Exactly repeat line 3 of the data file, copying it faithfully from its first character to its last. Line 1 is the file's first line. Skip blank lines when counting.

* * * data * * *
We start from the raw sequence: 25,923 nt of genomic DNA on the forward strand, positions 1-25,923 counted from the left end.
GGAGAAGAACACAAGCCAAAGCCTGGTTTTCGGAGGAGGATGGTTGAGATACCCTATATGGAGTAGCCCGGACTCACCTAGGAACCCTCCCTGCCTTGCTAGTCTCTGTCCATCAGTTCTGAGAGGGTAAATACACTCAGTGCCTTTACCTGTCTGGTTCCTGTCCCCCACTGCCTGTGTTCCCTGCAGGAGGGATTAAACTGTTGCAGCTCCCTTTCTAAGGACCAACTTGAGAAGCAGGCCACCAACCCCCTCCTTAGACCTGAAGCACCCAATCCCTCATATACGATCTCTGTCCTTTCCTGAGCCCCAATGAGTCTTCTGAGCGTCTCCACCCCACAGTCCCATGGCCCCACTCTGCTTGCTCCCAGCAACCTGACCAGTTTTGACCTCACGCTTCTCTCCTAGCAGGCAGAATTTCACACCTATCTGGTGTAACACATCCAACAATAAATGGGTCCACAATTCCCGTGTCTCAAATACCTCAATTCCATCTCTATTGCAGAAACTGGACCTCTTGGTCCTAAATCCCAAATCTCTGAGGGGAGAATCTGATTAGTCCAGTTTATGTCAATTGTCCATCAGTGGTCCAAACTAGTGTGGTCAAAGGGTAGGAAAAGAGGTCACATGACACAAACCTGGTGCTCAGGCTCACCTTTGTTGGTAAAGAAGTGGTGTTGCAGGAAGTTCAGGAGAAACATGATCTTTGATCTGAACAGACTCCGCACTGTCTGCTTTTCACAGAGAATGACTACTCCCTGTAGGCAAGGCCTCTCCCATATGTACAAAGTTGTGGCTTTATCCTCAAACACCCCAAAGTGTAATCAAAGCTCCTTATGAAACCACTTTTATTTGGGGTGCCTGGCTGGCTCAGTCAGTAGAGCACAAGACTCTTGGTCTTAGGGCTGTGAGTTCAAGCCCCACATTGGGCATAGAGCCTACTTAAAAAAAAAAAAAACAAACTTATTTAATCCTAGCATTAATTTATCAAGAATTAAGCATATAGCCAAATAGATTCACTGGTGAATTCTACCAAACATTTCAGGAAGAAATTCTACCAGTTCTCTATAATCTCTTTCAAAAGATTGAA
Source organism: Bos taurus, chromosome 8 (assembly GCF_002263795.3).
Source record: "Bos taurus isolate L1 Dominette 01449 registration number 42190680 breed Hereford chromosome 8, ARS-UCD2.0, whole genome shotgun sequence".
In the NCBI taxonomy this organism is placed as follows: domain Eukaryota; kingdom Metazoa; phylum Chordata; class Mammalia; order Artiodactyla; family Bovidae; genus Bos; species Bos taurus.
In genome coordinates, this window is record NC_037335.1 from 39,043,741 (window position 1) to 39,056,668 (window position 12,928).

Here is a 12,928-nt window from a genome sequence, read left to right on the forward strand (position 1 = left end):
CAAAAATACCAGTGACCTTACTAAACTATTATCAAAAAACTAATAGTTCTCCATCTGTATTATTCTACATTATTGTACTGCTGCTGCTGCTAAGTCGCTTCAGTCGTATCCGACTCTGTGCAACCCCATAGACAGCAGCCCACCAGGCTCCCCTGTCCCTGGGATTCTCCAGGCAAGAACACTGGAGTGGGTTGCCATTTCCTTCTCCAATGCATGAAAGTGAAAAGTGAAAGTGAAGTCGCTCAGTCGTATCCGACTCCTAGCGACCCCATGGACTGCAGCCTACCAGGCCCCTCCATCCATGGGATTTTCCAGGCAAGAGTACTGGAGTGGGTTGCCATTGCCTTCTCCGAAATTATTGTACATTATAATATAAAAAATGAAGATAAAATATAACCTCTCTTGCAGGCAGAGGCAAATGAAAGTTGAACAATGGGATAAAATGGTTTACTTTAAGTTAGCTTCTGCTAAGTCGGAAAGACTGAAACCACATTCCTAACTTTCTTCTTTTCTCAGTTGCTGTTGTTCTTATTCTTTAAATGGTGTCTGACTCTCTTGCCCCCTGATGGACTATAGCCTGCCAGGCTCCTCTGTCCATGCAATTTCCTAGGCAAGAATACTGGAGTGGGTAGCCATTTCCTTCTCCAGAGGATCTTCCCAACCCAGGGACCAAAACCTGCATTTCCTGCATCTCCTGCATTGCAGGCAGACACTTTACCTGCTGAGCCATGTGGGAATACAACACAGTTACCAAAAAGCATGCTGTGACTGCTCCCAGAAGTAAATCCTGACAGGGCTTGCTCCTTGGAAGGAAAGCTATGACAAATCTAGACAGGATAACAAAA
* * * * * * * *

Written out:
Source organism: Bos taurus, chromosome 8 (assembly GCF_002263795.3).